Electronic music instrument practice and the mechanisms of influence between technical design, performance practice and composition
Williams, Sean Barry Kelly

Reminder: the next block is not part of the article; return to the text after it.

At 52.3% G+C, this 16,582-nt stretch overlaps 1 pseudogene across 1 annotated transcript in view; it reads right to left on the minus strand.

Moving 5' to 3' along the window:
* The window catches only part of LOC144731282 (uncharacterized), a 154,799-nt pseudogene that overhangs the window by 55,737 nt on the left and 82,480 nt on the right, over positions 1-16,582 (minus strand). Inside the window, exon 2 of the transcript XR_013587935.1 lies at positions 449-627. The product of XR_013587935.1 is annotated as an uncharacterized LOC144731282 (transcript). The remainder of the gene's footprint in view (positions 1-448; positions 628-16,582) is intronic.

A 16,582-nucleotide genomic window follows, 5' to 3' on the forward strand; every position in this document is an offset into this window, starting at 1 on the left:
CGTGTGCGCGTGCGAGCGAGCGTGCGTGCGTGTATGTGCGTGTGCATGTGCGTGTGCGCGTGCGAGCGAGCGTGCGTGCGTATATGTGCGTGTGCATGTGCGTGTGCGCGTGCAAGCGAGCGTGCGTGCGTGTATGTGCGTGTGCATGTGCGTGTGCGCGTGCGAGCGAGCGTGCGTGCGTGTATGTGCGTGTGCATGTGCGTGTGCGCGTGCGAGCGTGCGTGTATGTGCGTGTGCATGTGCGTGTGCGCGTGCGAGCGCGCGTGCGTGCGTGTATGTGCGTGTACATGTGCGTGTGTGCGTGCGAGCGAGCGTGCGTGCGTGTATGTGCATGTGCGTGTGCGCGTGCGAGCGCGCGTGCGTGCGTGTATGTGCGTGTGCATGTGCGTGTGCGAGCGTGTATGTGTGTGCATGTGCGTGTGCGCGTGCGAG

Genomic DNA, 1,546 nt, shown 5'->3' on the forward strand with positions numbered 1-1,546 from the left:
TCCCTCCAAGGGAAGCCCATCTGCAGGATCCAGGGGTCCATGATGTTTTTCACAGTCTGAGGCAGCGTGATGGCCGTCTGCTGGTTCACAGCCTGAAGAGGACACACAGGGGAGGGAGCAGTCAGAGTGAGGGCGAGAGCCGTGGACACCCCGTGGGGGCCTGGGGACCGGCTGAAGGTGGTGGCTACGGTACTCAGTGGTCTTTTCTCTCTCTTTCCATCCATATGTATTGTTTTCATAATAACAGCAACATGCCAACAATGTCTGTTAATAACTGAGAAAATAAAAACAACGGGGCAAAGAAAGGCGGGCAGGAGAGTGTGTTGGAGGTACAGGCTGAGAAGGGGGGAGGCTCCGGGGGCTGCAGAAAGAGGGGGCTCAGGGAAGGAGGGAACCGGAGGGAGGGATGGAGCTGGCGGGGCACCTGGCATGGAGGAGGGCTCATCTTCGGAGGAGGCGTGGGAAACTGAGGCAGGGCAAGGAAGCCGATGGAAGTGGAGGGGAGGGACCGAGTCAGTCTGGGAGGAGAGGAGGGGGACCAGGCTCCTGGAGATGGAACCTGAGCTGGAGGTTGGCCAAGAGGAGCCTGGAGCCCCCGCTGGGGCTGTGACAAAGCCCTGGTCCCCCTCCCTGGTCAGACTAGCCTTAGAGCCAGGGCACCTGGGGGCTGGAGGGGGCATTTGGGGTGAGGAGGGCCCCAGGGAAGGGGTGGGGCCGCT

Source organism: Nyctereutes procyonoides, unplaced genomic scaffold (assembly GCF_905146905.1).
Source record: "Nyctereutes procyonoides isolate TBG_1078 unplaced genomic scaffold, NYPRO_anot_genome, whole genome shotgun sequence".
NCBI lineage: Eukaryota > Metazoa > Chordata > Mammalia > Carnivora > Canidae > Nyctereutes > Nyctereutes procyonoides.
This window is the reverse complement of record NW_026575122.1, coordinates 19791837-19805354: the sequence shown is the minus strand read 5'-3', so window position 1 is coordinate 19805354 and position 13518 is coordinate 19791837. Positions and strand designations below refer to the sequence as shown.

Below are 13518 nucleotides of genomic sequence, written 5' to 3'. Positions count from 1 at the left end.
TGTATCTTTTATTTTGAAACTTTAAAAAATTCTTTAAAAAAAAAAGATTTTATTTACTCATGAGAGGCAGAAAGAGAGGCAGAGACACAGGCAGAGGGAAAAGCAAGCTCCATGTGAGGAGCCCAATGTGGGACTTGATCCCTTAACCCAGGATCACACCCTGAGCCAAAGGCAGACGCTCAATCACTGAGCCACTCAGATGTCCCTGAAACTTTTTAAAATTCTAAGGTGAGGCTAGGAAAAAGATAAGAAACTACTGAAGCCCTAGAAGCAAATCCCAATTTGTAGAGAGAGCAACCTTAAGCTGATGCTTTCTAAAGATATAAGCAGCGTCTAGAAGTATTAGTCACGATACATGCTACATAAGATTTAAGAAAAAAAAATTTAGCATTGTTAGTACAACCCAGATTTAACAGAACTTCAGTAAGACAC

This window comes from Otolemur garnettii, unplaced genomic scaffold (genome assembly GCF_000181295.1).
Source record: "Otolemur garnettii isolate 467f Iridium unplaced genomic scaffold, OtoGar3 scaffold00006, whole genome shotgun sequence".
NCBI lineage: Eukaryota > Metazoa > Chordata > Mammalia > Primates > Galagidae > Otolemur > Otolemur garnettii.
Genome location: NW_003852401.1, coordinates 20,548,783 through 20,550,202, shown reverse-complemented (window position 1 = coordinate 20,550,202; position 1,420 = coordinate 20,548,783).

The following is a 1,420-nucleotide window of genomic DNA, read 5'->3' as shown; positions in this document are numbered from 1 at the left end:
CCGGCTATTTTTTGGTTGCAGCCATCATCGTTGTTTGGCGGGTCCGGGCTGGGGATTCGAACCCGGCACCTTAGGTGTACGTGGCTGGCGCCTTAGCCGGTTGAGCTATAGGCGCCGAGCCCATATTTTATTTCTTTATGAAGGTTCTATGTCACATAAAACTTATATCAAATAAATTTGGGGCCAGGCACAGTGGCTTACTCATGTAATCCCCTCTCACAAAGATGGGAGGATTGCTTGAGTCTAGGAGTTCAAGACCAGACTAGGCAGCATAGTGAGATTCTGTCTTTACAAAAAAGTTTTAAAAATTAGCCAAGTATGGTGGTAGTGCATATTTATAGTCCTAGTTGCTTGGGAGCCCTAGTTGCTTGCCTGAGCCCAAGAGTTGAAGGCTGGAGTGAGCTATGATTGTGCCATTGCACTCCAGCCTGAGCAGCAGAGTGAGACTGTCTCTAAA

This thesis examines the practices and techniques involved with particular electronic instruments and proposes an archaeological approach to reconsider the ways in which noise can communicate various details of instrument design and practice to the listener. I present two case studies concerning electronic music practice using repurposed devices - stepped filters - and by combining a detailed material analysis of the instruments with interviews, video and other evidence, I document the practices involved with their use. By rebuilding these instruments, and designing and building other devices, I test my hypotheses through my own practice, and by doing so I refine my results and extend my composition, performance practice and technical design skills to include valuable lessons learned through this research. The portfolio engages with the three archaeological levels (Listening Situation, Reproduction Stage, Production Environment) and the three areas of the production continuum (Composition, Performance Practice, Technical Design) and through sound installations, crafted media, recorded performances, and the documentation of devices designed for these pieces, it supports the thesis through experimentation and incorporation of results through reflective practice.